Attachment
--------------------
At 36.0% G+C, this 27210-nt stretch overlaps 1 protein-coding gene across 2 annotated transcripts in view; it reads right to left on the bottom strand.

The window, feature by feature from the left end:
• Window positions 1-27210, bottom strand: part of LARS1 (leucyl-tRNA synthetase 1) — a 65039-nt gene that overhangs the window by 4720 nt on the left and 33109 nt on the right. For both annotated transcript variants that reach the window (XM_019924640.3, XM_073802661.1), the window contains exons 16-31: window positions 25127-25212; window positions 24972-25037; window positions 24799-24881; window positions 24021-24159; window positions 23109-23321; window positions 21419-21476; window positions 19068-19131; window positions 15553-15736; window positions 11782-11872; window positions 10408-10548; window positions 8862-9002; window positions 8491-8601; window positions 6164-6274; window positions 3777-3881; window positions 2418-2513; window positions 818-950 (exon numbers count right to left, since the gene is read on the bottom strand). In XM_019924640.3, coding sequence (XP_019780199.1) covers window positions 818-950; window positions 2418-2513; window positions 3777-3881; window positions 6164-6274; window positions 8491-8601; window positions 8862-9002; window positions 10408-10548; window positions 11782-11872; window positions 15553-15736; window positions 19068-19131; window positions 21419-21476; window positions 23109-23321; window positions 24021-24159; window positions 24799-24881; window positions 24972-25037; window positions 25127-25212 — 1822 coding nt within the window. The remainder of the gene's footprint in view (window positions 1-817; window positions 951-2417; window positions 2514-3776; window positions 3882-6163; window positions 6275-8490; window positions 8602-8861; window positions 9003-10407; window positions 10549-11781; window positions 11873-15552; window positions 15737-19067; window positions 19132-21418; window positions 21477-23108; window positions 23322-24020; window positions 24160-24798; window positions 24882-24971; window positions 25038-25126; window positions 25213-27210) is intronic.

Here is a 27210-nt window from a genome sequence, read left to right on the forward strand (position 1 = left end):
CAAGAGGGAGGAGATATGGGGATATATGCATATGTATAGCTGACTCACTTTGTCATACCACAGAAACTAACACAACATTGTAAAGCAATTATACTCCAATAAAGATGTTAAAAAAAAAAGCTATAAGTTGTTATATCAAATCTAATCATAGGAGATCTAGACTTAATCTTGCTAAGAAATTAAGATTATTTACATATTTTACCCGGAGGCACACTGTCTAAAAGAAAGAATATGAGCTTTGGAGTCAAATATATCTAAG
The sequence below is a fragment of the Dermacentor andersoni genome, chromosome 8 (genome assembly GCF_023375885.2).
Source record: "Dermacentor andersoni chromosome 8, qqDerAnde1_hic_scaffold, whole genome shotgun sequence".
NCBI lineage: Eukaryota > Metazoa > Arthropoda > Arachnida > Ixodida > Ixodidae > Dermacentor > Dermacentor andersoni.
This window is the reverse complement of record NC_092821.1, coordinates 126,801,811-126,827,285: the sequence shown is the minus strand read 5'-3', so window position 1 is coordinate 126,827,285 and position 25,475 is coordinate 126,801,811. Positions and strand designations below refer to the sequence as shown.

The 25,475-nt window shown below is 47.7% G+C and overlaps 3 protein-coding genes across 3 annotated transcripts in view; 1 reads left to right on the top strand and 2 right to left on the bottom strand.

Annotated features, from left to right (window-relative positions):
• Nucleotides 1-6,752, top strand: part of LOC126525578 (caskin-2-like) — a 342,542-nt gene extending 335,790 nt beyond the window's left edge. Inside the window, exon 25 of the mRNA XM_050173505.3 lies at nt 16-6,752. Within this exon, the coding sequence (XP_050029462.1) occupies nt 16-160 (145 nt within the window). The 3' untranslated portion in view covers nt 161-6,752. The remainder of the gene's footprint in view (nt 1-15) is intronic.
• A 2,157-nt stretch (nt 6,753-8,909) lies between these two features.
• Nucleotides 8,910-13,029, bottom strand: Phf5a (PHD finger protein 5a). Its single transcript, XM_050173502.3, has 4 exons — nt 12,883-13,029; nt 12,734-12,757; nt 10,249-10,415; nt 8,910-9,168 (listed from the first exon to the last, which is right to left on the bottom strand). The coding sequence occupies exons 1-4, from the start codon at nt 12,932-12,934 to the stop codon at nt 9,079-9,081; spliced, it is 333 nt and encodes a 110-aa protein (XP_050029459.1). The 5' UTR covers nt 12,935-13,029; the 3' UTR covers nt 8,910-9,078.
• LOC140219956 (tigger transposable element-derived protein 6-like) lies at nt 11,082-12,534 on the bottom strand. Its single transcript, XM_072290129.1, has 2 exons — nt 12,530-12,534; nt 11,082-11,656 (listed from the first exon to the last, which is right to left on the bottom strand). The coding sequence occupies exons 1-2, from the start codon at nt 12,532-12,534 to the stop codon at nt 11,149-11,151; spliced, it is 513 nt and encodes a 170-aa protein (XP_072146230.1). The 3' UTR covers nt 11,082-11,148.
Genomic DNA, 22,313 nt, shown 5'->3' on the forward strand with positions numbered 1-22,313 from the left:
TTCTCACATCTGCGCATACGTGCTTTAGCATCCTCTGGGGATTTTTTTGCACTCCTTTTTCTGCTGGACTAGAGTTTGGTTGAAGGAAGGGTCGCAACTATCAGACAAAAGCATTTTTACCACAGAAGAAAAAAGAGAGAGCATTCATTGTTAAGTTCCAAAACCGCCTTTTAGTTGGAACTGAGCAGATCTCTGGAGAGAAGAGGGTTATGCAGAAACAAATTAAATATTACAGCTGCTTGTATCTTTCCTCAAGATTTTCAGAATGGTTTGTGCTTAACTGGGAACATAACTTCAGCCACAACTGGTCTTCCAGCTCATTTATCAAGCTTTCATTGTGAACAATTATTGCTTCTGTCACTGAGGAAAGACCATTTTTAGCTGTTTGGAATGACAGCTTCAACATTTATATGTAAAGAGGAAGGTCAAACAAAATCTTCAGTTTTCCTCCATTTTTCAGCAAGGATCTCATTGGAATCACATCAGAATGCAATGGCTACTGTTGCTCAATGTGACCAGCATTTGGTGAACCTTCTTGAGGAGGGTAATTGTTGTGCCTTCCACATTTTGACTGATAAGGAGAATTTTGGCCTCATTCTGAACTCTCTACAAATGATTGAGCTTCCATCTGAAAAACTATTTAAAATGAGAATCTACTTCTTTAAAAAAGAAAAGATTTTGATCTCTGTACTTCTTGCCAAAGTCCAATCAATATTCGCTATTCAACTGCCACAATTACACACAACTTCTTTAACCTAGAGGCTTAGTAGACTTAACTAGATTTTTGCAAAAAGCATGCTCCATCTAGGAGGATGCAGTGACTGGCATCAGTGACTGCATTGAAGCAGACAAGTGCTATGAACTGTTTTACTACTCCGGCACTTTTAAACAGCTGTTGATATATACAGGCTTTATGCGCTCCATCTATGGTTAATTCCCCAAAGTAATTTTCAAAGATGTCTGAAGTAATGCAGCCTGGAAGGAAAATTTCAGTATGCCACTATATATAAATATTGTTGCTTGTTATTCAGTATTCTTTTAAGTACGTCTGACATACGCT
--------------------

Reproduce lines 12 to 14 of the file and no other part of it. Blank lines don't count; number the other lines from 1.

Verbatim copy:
• Nucleotides 1-6,752, top strand: part of LOC126525578 (caskin-2-like) — a 342,542-nt gene extending 335,790 nt beyond the window's left edge. Inside the window, exon 25 of the mRNA XM_050173505.3 lies at nt 16-6,752. Within this exon, the coding sequence (XP_050029462.1) occupies nt 16-160 (145 nt within the window). The 3' untranslated portion in view covers nt 161-6,752. The remainder of the gene's footprint in view (nt 1-15) is intronic.
• A 2,157-nt stretch (nt 6,753-8,909) lies between these two features.
• Nucleotides 8,910-13,029, bottom strand: Phf5a (PHD finger protein 5a). Its single transcript, XM_050173502.3, has 4 exons — nt 12,883-13,029; nt 12,734-12,757; nt 10,249-10,415; nt 8,910-9,168 (listed from the first exon to the last, which is right to left on the bottom strand). The coding sequence occupies exons 1-4, from the start codon at nt 12,932-12,934 to the stop codon at nt 9,079-9,081; spliced, it is 333 nt and encodes a 110-aa protein (XP_050029459.1). The 5' UTR covers nt 12,935-13,029; the 3' UTR covers nt 8,910-9,078.